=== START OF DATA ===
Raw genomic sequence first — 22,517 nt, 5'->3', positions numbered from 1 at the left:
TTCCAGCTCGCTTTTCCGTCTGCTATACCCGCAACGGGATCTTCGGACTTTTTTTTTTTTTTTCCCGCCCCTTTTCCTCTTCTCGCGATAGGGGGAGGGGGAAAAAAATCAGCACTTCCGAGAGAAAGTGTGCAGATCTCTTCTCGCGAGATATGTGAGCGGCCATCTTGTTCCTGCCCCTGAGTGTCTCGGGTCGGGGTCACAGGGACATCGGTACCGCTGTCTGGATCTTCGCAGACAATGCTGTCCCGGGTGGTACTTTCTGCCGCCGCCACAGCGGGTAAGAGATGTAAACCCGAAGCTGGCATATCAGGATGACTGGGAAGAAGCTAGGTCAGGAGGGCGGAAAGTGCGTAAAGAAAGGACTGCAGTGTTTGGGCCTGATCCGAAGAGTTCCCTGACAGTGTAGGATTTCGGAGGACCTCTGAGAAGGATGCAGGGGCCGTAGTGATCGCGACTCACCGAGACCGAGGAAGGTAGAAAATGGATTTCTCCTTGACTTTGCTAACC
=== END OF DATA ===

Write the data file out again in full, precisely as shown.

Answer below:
Raw genomic sequence first — 22,517 nt, 5'->3', positions numbered from 1 at the left:
TTCCAGCTCGCTTTTCCGTCTGCTATACCCGCAACGGGATCTTCGGACTTTTTTTTTTTTTTTCCCGCCCCTTTTCCTCTTCTCGCGATAGGGGGAGGGGGAAAAAAATCAGCACTTCCGAGAGAAAGTGTGCAGATCTCTTCTCGCGAGATATGTGAGCGGCCATCTTGTTCCTGCCCCTGAGTGTCTCGGGTCGGGGTCACAGGGACATCGGTACCGCTGTCTGGATCTTCGCAGACAATGCTGTCCCGGGTGGTACTTTCTGCCGCCGCCACAGCGGGTAAGAGATGTAAACCCGAAGCTGGCATATCAGGATGACTGGGAAGAAGCTAGGTCAGGAGGGCGGAAAGTGCGTAAAGAAAGGACTGCAGTGTTTGGGCCTGATCCGAAGAGTTCCCTGACAGTGTAGGATTTCGGAGGACCTCTGAGAAGGATGCAGGGGCCGTAGTGATCGCGACTCACCGAGACCGAGGAAGGTAGAAAATGGATTTCTCCTTGACTTTGCTAACC